ProPublica



Introduction


ProPublica is a left wing investigative news organization. ProPublica is funded by, and has ties to, some of America’s most extreme liberal ideologues. Newspapers and other media outlets regularly print ProPublica work.


History and Mission


ProPublica claims to be “an independent, non-profit newsroom that produces investigative journalism in the public interest.”[1] ProPublica was established in 2007 and it began publishing in 2008.[2] Liberal billionaires Herbert and Marion Sandler founded ProPublica and as of September 2011 continued to be its main source of funding (Marion Sandler passed away in June 2012 at the age of 81).[3] ProPublica work tends to slant left and so do its readers.[4] ProPublica offers its “investigative” stories for free to the media.[5] Among others, ProPublica columns regularly appear in the New York Times, The Washington Post, The Oregonian, and on National Public Radio (NPR).

ProPublica’s stated mission is “[t]o expose abuses of power and betrayals of the public trust by government, business, and other institutions, using the moral force of investigative journalism to spur reform through the sustained spotlighting of wrongdoing.”[6]

ProPublica’s work primarily “exposes” big business, the military, and conservatives. ProPublica writers have produced hit pieces on former Alaska Governor Sarah Palin, the oil and natural gas industry, the American military, and conservatives. Ron Arnold of Undue Influenceexplains that ProPublica is “[u]nder control of billionaire mortgage lender and founding donor Herbert Sandler, a board of directors including the Pew Charitable Trusts, and a manager from the Rockefeller Foundation - as independent as a lapdog on a leash with allegiances sworn in advance to left-wing causes.”[7]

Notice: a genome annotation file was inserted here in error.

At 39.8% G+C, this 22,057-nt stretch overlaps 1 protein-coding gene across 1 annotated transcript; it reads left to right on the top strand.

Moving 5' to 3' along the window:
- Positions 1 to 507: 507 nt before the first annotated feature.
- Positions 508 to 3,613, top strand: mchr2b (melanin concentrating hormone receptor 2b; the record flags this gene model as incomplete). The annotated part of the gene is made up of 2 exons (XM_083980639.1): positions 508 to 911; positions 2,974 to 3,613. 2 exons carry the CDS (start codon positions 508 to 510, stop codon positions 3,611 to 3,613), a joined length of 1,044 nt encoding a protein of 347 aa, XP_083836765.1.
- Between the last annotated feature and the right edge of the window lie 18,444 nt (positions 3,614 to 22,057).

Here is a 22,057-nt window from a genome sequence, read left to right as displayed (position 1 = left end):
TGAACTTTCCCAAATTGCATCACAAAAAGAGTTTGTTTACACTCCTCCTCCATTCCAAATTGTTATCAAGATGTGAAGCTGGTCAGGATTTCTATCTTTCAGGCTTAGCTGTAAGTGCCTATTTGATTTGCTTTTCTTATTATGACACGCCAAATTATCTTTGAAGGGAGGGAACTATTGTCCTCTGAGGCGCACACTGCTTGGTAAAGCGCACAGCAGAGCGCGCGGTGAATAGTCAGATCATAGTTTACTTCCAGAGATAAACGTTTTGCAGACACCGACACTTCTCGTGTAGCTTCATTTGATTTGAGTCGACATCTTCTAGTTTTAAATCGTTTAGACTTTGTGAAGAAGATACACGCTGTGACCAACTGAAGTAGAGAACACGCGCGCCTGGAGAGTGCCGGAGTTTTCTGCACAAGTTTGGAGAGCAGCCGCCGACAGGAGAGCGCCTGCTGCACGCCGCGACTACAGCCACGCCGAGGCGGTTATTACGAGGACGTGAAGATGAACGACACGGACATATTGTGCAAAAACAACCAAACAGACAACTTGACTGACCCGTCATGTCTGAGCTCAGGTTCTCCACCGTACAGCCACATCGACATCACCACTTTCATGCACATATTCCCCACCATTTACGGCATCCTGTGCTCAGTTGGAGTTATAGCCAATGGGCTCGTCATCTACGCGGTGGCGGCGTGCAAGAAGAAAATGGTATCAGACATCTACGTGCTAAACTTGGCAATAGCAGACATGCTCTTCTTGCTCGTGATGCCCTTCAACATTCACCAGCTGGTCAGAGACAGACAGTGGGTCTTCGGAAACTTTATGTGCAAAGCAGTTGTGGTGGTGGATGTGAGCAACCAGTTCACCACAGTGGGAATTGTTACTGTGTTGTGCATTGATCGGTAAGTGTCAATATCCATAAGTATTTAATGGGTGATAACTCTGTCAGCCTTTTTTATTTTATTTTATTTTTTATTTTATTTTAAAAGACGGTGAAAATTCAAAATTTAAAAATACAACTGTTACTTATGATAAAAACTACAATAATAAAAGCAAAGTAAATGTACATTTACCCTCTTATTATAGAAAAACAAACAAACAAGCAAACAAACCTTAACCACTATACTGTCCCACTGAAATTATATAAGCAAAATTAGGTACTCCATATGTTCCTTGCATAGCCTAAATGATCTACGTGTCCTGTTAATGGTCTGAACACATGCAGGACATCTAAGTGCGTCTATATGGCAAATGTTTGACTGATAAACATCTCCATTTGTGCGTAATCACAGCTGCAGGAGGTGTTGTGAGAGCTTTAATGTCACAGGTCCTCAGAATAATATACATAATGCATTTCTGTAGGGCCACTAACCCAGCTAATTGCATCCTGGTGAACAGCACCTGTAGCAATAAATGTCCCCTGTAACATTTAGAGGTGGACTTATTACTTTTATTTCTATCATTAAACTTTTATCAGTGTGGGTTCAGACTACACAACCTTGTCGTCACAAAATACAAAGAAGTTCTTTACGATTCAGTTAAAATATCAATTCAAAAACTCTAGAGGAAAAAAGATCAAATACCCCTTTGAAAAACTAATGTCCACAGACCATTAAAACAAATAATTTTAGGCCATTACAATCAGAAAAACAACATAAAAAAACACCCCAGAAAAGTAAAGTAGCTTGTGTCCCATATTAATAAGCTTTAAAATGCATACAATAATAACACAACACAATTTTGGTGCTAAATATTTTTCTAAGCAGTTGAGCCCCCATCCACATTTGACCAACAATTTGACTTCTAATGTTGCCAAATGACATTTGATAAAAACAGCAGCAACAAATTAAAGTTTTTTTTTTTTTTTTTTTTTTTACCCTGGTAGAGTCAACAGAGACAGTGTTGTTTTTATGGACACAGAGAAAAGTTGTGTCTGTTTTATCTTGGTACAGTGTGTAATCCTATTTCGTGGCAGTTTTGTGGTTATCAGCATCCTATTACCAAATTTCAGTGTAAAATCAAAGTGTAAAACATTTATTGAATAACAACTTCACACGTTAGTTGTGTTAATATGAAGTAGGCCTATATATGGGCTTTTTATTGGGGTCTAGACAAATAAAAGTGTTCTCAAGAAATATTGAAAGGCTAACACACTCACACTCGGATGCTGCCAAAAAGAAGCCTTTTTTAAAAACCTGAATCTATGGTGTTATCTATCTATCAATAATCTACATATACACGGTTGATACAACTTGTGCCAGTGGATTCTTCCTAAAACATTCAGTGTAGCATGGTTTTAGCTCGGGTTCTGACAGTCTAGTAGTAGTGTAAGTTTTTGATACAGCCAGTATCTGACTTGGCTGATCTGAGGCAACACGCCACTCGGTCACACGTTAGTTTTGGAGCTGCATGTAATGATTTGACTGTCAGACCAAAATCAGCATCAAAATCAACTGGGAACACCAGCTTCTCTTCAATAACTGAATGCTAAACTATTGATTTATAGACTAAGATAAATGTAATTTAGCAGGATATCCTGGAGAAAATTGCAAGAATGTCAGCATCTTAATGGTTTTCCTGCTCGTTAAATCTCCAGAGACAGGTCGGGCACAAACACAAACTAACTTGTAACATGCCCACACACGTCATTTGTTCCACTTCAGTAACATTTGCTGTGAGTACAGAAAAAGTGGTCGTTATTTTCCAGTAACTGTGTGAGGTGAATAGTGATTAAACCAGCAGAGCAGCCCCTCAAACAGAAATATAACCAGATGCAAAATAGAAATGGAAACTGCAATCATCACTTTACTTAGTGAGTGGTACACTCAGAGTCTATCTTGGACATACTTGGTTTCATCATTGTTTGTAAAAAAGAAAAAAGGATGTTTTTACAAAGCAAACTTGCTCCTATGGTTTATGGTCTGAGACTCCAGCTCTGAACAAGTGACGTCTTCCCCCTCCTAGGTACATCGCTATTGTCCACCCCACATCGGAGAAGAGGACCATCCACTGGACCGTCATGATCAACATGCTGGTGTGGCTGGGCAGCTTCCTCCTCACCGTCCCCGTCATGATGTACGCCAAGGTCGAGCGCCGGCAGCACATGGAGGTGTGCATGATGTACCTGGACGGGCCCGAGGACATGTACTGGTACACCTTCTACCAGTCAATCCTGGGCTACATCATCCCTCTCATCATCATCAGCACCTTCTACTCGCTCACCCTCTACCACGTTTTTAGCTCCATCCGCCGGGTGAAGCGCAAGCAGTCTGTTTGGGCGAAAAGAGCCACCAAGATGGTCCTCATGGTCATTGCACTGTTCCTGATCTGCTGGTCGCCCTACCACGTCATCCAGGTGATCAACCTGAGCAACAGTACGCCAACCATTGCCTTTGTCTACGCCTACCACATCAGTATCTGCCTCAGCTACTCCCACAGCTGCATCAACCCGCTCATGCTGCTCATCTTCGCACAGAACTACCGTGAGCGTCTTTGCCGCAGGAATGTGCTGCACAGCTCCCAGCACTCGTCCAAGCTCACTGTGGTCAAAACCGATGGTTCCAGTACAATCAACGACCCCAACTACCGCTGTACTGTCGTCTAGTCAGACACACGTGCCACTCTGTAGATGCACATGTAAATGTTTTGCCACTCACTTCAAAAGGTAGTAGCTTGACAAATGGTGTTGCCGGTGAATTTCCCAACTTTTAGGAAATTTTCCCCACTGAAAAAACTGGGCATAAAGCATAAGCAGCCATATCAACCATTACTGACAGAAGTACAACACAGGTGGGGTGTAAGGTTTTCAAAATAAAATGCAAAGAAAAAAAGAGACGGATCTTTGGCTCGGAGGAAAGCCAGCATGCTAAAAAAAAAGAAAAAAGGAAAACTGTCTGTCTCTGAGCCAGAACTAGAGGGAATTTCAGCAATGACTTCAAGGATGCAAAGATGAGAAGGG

Founders / Leadership


Herbert M. Sandler and Marion O. Sandler established ProPublica in 2007 with an initial infusion of $10 million, which they promised to replenish annually.[8] The Sandlers are billionaires who support Democratic candidates at all levels of government and donate generously to liberal organizations.[9] The Sandlers amassed their wealth as owners of Golden West Financial Corporation, one of the largest home mortgage lenders in the country.[10] The Sandlers played a large role in the home mortgage crisis that led to the great recession of the late 2000s. They, however, sold their bank to Wachovia for $24 billion just prior to the collapse.[11] Time magazine listed the Sandlers in its column, “25 People to Blame for the Financial Crisis.”[12]

As writer Cheryl K. Chumley explained in a 2009 Capital Research Center article, “[h]aving gotten out of the market at precisely the right time, the Sandlers are flush with cash, and they are throwing mountains of money around in an effort to make America more liberal.”[13] According to Chumley, in 2004, the Sandlers donated “$13 million dollars to pro-John Kerry 527 organizations– including $2.5 million to the MoveOn.org Voter Fund.”[14]

After Senator Kerry lost the 2004 Presidential election, the Sandlers increased their efforts to spread liberalism. They started by joining George Soros’ far-left Democracy Alliance.[15] The Democracy Alliance is a collection of billionaires “whose mission [is] to avoid future political defeats by building an organizational infrastructure of liberal think-tanks, leadership schools and media outlets to rival the imagined ‘vast right wing conspiracy.’”[16]

From 2003-2009, the Sandlers donated approximately $250 million to liberal non-profits and advocacy groups.[17] According to Cheryl K. Chumley in a Capital Research Center article:[18]